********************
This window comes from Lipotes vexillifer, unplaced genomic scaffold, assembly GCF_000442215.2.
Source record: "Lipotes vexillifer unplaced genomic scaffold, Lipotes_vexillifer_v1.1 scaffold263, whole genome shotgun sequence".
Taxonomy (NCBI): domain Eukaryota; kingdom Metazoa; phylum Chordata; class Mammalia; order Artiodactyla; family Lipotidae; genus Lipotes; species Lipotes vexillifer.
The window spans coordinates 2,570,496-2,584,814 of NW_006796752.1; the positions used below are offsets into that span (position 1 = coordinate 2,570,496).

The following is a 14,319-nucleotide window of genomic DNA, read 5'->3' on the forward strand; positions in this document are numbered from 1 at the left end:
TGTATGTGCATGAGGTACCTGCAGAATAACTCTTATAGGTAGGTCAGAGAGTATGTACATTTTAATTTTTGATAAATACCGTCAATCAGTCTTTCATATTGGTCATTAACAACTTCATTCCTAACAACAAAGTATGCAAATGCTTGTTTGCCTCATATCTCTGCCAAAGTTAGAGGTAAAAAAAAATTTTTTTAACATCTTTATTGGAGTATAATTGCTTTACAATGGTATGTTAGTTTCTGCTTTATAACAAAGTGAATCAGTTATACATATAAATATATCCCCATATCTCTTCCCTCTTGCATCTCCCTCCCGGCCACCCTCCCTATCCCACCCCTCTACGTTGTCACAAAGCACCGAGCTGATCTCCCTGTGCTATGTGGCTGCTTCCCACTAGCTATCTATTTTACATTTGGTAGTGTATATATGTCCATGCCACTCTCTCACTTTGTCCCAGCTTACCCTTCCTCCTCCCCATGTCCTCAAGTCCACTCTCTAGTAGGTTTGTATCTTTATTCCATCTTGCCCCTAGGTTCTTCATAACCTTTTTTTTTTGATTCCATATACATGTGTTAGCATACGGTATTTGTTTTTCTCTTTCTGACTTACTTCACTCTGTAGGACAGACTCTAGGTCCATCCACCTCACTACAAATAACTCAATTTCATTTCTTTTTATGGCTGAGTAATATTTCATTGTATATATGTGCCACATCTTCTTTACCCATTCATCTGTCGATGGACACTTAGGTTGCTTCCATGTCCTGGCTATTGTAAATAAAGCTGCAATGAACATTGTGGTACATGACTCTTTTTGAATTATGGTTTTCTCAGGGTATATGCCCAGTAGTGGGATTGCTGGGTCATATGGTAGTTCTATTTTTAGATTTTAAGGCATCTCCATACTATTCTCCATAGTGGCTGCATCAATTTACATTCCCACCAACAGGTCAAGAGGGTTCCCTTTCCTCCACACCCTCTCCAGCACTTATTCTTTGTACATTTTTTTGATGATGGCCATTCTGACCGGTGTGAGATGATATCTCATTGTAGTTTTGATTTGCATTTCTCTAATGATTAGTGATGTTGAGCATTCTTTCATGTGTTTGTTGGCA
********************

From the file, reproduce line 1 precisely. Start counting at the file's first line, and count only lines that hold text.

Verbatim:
This window comes from Lipotes vexillifer, unplaced genomic scaffold, assembly GCF_000442215.2.